Warwick Gleeson’s new fantasy novel takes one of America’s favorite tales and transforms it into a dark and epic landscape. Imagine Potter meets Avengers in Emerald city and you’re getting close.
We caught up with the author to ask him a number of questions about his new novel.
Not everyone is able to become an international bestselling author, what is the key to your success?
I judge success by whether or not my readers are able to experience epiphany, or at least a meaningful cognizance, in the context of the novel’s theme. Pure entertainment is perfectly fine, but I want to give them something that will linger in their thoughts for a long time to come. What is the true nature of power? Will humanity as it presents itself now ever achieve a functional utopia? And what dark arts will some practice in order to enslave others to their narcissistic worldview?
I find writing in the fantasy genre to be not only fun and a single best way to roam wild with imagination, but also a practical and flexible means to explore the important types of ethical and philosophical issues that face us all.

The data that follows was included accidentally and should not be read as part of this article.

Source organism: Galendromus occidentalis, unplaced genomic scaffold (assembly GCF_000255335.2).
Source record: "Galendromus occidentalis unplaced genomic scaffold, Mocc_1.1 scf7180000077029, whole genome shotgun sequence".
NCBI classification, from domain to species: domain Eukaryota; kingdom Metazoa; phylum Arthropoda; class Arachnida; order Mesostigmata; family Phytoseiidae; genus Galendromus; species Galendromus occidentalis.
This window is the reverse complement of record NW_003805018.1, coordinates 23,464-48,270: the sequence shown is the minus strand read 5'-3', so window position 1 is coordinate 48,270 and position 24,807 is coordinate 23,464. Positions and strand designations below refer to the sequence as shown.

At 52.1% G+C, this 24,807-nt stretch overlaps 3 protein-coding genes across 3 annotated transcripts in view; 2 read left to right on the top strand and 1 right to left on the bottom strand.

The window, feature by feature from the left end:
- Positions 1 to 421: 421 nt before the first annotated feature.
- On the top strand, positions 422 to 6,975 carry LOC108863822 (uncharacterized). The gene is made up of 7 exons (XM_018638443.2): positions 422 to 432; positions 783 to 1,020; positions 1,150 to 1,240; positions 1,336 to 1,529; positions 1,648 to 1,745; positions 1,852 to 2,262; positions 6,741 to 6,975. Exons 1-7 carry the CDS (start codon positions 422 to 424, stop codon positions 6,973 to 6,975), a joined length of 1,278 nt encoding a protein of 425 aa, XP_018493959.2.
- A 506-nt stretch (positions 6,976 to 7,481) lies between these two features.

Every book has a story about its creation, what’s the story behind Piper Robbin and the American Oz Maker?
I’d add too that every book is a synergy of origins, of varied stimuli that play in the author’s mind and seek expression. First of all, the novel evolved from my own love of fantasy, as well as my fascination with Oz as a metaphor not yet fully realized, and finally, from my desire to create a utopian world and watch it compromised by the hubris and hypocrisy that infects much of American culture.
What are you hoping that the fans take away from your book?
Precisely that American civilization, though brave and struggling to stand upright, is near to becoming a tyrannical military state; and that hope for a true human utopia can never be realized unless and until we learn to identify and remedy those corrosive aspects of human nature that will certainly arise to corrupt it—namely narcissism and sociopathic behavior for starters.
What is one of the keys to developing the characters in your stories?
One of the keys involves assigning roles to the characters, i.e., as regards their part in driving the plot forward; and the more dynamic and suspenseful the plot points, the greater the presence of the character on the page, and too, the more we love them, or hate them.